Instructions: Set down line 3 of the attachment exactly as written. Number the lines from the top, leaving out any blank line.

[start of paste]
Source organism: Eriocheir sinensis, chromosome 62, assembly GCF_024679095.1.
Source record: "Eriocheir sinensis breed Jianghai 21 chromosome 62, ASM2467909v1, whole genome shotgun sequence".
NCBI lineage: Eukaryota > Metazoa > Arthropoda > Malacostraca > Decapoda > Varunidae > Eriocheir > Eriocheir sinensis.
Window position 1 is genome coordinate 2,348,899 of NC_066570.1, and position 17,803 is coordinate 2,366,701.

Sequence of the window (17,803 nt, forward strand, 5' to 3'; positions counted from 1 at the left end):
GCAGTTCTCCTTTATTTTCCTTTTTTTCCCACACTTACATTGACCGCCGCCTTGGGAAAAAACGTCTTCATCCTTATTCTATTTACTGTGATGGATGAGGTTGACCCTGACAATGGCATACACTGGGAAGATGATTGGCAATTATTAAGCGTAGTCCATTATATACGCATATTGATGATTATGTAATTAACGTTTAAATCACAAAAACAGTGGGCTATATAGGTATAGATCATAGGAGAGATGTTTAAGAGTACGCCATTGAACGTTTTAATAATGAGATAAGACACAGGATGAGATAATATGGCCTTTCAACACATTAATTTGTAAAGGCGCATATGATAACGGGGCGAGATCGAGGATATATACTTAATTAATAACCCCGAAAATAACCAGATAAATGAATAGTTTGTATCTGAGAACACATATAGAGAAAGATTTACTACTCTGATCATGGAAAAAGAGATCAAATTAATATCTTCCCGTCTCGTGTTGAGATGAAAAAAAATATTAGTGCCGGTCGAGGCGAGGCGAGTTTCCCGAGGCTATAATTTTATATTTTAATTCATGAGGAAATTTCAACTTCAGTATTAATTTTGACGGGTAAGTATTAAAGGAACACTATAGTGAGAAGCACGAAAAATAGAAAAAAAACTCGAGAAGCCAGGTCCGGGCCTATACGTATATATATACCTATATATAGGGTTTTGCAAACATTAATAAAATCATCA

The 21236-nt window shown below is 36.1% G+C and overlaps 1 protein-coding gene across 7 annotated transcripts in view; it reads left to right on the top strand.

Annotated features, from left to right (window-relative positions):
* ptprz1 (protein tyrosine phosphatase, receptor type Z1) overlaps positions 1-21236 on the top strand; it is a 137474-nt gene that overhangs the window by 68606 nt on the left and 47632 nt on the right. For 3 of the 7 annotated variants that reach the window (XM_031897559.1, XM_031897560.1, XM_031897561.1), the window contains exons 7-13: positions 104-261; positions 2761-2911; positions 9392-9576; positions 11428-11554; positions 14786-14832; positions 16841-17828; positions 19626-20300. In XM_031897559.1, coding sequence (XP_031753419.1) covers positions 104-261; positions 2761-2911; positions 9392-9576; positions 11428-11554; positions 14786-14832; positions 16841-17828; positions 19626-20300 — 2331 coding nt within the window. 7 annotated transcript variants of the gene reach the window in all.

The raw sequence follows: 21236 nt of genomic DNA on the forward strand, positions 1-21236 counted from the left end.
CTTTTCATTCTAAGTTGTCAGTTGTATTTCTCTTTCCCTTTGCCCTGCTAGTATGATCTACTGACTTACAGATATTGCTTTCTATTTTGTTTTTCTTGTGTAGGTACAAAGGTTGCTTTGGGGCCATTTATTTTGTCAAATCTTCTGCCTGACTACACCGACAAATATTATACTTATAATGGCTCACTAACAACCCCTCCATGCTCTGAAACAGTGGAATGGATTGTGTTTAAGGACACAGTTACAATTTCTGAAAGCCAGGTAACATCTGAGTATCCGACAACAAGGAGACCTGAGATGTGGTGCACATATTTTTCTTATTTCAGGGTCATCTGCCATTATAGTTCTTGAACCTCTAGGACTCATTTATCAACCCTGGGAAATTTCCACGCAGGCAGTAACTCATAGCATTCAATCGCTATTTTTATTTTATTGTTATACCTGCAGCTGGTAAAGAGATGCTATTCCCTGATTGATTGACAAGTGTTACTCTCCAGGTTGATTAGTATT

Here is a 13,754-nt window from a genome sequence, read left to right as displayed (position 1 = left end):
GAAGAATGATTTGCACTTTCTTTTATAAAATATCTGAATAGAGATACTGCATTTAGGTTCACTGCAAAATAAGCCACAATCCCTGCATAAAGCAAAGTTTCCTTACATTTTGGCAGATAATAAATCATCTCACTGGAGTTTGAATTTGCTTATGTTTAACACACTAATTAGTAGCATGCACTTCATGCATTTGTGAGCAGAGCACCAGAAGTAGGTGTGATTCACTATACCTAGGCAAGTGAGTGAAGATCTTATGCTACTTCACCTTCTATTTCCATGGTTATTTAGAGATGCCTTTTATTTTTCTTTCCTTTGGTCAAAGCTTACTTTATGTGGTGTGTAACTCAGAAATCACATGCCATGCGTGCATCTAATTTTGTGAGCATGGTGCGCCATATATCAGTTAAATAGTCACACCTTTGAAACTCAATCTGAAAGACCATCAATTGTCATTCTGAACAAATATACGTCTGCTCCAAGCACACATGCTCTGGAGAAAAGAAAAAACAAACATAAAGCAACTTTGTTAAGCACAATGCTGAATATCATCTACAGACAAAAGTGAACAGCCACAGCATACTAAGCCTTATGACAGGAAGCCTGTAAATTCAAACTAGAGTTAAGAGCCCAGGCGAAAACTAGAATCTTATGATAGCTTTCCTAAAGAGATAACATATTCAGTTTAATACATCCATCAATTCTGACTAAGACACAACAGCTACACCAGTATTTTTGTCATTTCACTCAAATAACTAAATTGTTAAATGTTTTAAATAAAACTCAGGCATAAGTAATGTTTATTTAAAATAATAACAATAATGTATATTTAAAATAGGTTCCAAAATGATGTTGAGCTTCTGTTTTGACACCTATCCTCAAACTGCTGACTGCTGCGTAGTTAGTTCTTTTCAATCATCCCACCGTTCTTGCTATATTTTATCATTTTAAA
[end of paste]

NCBI lineage: Eukaryota > Metazoa > Arthropoda > Malacostraca > Decapoda > Varunidae > Eriocheir > Eriocheir sinensis.